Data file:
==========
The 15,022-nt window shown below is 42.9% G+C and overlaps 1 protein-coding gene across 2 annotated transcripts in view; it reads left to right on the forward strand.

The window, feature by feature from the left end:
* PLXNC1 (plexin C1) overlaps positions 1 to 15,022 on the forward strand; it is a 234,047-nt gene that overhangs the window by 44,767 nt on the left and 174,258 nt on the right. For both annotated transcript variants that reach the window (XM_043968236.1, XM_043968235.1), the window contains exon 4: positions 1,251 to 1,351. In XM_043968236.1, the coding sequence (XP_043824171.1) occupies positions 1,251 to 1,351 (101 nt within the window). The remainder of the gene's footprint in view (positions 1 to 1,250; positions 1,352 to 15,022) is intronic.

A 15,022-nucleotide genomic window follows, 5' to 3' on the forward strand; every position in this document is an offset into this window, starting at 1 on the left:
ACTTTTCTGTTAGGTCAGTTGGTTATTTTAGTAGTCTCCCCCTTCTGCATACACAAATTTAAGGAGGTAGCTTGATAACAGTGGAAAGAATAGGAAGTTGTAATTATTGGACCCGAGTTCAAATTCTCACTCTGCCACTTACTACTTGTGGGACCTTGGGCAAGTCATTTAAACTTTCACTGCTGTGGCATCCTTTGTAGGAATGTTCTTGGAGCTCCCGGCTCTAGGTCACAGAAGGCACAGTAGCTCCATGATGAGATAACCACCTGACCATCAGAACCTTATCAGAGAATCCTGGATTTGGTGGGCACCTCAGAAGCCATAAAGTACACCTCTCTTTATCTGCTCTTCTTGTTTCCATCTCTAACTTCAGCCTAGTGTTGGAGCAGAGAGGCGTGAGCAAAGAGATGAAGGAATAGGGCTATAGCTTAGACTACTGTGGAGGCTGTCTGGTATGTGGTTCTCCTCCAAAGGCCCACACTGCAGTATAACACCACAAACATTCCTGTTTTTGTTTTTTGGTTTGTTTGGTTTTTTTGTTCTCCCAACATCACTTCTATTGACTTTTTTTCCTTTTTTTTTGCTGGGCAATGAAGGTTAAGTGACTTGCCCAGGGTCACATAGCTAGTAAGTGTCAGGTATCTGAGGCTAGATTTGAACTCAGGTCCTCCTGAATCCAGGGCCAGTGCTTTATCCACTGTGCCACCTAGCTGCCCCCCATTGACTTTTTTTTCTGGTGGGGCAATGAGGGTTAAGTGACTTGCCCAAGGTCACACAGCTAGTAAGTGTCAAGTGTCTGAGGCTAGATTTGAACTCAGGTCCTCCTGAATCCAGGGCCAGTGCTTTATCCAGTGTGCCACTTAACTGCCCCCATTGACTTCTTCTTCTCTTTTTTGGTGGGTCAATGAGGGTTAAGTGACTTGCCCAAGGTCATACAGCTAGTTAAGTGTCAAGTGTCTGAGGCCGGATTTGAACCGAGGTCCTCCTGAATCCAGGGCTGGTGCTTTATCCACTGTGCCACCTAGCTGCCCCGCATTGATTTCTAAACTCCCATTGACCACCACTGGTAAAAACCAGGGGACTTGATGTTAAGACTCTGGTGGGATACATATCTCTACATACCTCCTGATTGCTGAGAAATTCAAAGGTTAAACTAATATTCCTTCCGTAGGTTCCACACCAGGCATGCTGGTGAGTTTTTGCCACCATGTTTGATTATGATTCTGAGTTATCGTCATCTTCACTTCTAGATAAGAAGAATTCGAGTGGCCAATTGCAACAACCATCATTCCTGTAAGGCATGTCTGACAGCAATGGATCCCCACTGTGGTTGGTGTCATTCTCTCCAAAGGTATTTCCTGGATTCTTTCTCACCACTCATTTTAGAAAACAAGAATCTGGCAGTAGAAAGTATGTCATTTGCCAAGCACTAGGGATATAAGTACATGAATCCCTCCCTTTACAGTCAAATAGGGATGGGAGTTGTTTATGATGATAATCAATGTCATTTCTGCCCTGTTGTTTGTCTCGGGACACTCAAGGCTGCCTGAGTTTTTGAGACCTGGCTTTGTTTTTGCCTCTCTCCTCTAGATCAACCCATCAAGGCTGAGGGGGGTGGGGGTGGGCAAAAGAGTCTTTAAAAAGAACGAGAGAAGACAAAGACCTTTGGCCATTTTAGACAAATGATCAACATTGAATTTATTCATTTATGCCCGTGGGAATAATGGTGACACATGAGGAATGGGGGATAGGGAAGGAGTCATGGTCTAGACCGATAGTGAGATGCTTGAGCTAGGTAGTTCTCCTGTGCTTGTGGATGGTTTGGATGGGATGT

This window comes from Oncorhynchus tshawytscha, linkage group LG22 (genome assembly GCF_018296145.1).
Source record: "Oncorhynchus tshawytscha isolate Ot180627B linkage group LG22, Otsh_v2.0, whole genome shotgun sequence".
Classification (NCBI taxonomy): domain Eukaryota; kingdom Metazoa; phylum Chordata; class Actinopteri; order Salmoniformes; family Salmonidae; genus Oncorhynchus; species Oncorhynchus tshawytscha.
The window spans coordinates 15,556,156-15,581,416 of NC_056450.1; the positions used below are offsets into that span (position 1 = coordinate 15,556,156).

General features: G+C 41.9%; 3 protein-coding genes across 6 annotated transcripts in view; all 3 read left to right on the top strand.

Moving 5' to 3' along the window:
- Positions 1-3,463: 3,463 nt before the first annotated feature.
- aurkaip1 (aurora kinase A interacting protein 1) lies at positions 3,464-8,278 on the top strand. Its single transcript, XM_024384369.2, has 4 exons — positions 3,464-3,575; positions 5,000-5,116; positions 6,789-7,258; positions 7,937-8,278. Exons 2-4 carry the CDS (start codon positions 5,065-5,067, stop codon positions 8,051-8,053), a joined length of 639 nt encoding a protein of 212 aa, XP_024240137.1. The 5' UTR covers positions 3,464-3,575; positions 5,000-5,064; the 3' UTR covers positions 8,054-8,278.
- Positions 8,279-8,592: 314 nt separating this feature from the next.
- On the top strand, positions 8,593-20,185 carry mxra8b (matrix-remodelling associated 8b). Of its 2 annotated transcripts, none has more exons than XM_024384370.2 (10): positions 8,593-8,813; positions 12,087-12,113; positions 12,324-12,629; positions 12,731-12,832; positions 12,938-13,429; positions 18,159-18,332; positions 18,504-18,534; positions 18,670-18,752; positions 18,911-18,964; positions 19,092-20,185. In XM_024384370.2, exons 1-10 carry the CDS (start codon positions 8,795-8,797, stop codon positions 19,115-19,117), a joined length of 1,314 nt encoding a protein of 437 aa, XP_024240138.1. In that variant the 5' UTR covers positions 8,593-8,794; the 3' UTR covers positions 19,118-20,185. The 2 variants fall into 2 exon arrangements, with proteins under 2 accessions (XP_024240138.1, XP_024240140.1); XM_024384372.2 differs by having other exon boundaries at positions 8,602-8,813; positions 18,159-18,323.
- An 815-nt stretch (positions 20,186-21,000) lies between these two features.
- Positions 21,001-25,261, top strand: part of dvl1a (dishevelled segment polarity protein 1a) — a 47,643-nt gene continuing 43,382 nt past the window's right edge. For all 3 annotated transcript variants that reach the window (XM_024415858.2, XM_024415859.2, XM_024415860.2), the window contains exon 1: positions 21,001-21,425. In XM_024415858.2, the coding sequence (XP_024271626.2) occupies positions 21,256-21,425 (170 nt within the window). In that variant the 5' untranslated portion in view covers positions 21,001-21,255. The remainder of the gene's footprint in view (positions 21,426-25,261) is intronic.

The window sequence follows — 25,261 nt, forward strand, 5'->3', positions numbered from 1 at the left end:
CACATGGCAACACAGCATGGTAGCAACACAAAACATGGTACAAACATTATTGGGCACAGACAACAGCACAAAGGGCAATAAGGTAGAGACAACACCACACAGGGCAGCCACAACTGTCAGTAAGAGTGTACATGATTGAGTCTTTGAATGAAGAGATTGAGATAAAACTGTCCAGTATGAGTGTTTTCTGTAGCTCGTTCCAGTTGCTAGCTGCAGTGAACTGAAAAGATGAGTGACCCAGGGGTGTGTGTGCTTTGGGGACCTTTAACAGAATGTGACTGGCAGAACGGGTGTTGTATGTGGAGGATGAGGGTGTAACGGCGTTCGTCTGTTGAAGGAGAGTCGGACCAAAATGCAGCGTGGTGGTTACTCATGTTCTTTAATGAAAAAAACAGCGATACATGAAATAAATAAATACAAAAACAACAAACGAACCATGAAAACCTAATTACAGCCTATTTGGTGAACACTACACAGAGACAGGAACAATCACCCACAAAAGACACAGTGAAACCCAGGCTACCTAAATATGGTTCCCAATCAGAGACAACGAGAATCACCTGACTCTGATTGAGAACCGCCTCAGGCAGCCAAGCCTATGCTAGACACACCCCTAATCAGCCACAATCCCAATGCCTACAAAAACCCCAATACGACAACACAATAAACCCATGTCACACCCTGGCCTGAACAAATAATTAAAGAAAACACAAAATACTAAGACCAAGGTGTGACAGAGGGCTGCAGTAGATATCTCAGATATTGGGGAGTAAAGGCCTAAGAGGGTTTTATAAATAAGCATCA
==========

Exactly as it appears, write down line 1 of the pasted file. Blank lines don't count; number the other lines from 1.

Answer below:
The 15,022-nt window shown below is 42.9% G+C and overlaps 1 protein-coding gene across 2 annotated transcripts in view; it reads left to right on the forward strand.